Special Report
Classroom Technology

Q&A: Designing Game-Based Assessments That Engage Students

By Robin L. Flanigan — March 10, 2014 2 min read

Game-based assessments are making it easier for teachers to more quickly evaluate students in a dizzying number of ways. Arthur C. Graesser, a University of Memphis professor of experimental and cognitive psychology and the 2011 winner of the American Psychological Association’s award for distinguished contributions of applications of psychology to education and training, spoke with Technology Counts Contributing Writer Robin L. Flanigan in a telephone interview about the current and future role of game-based assessments in the classroom.

TCGameSideQA Art Graesser 100

On a psychological level, how is it different for students to have game-based, rather than traditional, assessments?

Graesser: You’re not going to get a valid assessment if students are bored and tuning out. Having an assessment that matches their style of living would be the hope. If they’re used to playing games, the contrast between that and looking at academic material can be huge. It really intensifies the growing schism between formal and informal learning environments.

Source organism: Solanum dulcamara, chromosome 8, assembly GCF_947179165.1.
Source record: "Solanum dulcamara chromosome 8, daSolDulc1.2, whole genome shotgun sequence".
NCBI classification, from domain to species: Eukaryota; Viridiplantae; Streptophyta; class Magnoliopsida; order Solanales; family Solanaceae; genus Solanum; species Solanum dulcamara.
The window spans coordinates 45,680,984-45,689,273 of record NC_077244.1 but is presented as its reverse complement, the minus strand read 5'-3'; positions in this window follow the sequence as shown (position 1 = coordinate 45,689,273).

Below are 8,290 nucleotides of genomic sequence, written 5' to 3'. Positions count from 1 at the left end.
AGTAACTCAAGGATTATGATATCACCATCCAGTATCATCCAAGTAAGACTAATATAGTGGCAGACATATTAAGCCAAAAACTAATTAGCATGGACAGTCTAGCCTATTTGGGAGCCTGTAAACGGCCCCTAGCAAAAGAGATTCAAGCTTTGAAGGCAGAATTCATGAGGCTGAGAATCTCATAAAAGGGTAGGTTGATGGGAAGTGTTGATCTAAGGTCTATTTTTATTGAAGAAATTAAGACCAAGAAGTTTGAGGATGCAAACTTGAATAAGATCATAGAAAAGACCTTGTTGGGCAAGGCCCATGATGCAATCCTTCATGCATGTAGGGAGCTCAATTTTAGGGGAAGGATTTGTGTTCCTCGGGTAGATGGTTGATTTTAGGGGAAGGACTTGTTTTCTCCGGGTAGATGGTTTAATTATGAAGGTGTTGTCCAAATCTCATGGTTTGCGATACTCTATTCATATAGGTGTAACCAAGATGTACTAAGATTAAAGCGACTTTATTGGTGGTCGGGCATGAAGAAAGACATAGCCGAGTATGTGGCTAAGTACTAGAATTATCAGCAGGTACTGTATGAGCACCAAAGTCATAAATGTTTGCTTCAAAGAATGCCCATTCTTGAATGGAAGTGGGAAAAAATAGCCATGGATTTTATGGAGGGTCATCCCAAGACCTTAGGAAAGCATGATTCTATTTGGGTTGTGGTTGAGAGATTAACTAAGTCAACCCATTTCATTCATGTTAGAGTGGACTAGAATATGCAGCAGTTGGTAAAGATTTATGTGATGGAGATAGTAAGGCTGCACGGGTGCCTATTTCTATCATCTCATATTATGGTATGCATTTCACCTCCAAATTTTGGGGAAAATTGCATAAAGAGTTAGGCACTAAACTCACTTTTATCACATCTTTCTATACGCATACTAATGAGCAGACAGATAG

What’s next for game-based assessments?

Graesser: I’m involved in a group that’s commercializing a game with Pearson Education. In the course of a 10-hour game on research methods and scientific reasoning, it collects 6,700 measures. One of the major avante-garde waves of the future is figuring out how you map all these measures onto psychometrically valid constructs. For example, how discriminating are students in making subtle distinctions? So as they progress through the game, you can get a peek at how well they’re doing in each skill at any time.

Can there be such a thing as too much information for teachers?

Graesser: Oh, yes. Yes. And maybe there should be an open learning environment where students get to take a peek at their own profiles and don’t necessarily share them with the teacher, to help build self-efficacy before the teacher tests them in a more conventional way. All of this needs to be explored.